The day after Galungan is a time for a holiday, visiting friends, maybe taking the opportunity to head for the mountains for a picnic. Everyone is still seen to be in their 'Sunday best' as they take to the streets to enjoy the festive spirit that Galungan brings to Bali.
The date for Galungan and other special Balinese days is shown on the Balinese Calendar.
Depending on the type of offering (see below) these are presented:
- at the penjor
- at places of worship such as the family temple and plankiran
- at main temple shrines
- at minor temple shrines
- for working tools.
- Tumpeng Penyajan [presented at: 1,3,4,5]
- Tumpeng Wewakulan [presented at: 1,3]
- Ajuman [presented at: 1,3,4]
- Ajuman Putih/Kuning [presented at: 1]
- Canang Raka [presented at: 1,3,4]
- Pasucian [presented at: 1,2,3,4]
- Canang Burat Wangi [presented at: 1,3]
- Canang Sawah (Ladang) [presented at: 4]
- Canag Genten [presented at: 4,5]
- Sesayut [presented at: 2]
- Pengambyan Peres [presented at: 2]
- Penyeneng [presented at: 2]
- Dapetan [presented at: 2]
- Jarimpen [presented at: 2]
- Gebogan [presented at: 2]
- Pajegan [presented at: 2]
Special Galungan celebrations
- Galungan Nadi - If Budha Kliwon Dungulan coincidences with Purnama (full moon) - similar to the first celebration which took place at Purnama, October 15, 882 AD - then the ngotonan (anniversary) of Galungan is celebrated, a special day that is blessed by Sang Hyang Ketu (Dewa Kecemerlangan). Galungan Nadi is celebrated in a much more solemn way than ordinary Galungan celebrations, and in general the offerings on this day will be more elaborate.
Ethymology: Nadi is Balinese for 'become alive' (magically), Ketu is Balinese for 'headgear of a priest', and Kecemerlangan means 'glorious'.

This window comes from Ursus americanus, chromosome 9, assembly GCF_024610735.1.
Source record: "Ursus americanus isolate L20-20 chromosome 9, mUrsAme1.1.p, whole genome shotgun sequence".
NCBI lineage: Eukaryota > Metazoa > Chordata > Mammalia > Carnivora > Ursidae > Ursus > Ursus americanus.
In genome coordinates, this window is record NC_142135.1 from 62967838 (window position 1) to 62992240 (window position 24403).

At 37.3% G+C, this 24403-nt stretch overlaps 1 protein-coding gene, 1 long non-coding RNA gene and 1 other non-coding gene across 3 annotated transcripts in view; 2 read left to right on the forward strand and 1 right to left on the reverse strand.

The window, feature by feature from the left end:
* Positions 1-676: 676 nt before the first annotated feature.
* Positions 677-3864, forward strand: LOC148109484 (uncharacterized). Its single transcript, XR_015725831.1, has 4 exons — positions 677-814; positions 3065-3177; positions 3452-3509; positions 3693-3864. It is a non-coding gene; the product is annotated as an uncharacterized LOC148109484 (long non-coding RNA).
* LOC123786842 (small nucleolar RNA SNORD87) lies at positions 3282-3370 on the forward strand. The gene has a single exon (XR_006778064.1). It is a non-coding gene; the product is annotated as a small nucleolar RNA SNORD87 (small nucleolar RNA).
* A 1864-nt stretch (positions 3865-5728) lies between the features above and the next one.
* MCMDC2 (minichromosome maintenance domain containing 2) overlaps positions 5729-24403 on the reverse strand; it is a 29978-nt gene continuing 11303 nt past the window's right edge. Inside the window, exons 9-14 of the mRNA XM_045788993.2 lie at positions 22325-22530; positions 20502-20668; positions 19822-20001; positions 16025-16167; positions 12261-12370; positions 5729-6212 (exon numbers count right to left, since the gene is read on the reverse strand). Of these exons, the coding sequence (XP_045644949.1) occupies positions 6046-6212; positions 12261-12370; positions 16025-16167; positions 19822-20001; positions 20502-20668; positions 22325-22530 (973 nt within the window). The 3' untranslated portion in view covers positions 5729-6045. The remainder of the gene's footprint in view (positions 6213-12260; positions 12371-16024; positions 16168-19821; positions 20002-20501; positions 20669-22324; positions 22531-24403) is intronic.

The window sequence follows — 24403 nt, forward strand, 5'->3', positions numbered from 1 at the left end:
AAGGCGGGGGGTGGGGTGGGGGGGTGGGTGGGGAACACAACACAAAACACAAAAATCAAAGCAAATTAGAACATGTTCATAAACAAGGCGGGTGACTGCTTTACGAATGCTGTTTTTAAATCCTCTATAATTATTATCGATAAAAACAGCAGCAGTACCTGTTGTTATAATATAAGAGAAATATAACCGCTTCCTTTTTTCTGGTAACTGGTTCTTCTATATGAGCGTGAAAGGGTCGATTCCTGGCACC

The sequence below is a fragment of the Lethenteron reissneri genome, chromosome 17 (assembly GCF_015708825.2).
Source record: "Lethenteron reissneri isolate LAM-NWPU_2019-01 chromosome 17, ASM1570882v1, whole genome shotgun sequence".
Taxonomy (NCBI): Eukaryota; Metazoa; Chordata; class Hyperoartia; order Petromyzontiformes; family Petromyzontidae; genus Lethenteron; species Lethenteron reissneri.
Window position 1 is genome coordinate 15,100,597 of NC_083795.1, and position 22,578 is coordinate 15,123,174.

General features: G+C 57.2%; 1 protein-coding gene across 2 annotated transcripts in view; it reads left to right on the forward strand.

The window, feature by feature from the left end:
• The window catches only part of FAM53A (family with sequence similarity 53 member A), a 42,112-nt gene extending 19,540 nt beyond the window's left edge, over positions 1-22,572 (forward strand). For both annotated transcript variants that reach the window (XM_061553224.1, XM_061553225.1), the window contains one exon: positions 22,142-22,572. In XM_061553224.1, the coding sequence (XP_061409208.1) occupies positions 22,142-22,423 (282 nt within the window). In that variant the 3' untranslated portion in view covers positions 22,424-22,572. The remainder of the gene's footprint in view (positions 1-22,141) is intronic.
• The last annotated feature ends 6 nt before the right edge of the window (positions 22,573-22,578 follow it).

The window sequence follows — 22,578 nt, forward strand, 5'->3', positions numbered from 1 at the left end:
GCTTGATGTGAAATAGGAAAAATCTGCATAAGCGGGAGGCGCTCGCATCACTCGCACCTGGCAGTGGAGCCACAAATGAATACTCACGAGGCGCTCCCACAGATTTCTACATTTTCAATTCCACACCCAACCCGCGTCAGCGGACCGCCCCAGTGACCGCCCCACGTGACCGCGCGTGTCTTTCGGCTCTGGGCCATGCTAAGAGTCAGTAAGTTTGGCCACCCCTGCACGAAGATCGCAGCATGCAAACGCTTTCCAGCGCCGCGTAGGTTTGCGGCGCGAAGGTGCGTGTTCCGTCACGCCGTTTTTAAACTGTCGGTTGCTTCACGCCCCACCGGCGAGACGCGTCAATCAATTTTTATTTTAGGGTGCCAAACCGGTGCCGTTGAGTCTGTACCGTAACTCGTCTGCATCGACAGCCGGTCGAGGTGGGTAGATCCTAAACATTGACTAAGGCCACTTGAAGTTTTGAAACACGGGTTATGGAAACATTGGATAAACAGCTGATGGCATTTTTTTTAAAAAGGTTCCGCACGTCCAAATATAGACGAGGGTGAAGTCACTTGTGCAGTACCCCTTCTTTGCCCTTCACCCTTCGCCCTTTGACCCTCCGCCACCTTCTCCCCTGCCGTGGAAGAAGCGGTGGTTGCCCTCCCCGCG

Celebration date: Galungan Nadi occurs about every 10 years.
- Galungan Nara Mangsa - If Budha Kliwon Dungulan coincidences with Tilem (dark moon) Sasih Kepitu (7th month of the Balinese Saka moon calendar) or Tilem Sasih Kesanga (the 9th month of the Saka calendar, which is the day before Nyepi) then Galungan falls on a very bad day. Such days are ruled by Kala Rau - days on which the bhuta kala are very active while the dewa/dewi (gods) remain passive.
At Galungan Nara Mangsa it is therefore forbidden to present sesajen offerings that contain tumpeng (Tumpeng Galugan); one is advised to offer a segehan instead, in particular caru offerings that contain nasi cacahan mixed with keladi (a type of vegetable).
When the day of penyekeban has arrived, the fruits that will be used for the Galungan offerings are stored in a special place so that it will be ripe in time for Galungan Day.
Besides its literal meaning of ripening fruit, Penyekeban also has a (more important) symbolic meaning in respect with the bhuana alit (the inner world of the individual human being). In spiritual sense the individual, just like the fruits, has to ripen in order to be in a position to siege over adharma, the selfish urges, desires, and actions of the ego.
Penyekeban is also the day that the first of the Sang Kala Tiga, Sang Bhuta Galungan, descends to earth to tempt mankind to adharma.
Penyekeban takes place three days before Galungan Day, at Redite Pahing, the Sunday of the 11th week of the Balinese Pawukon calendar, Dungulan.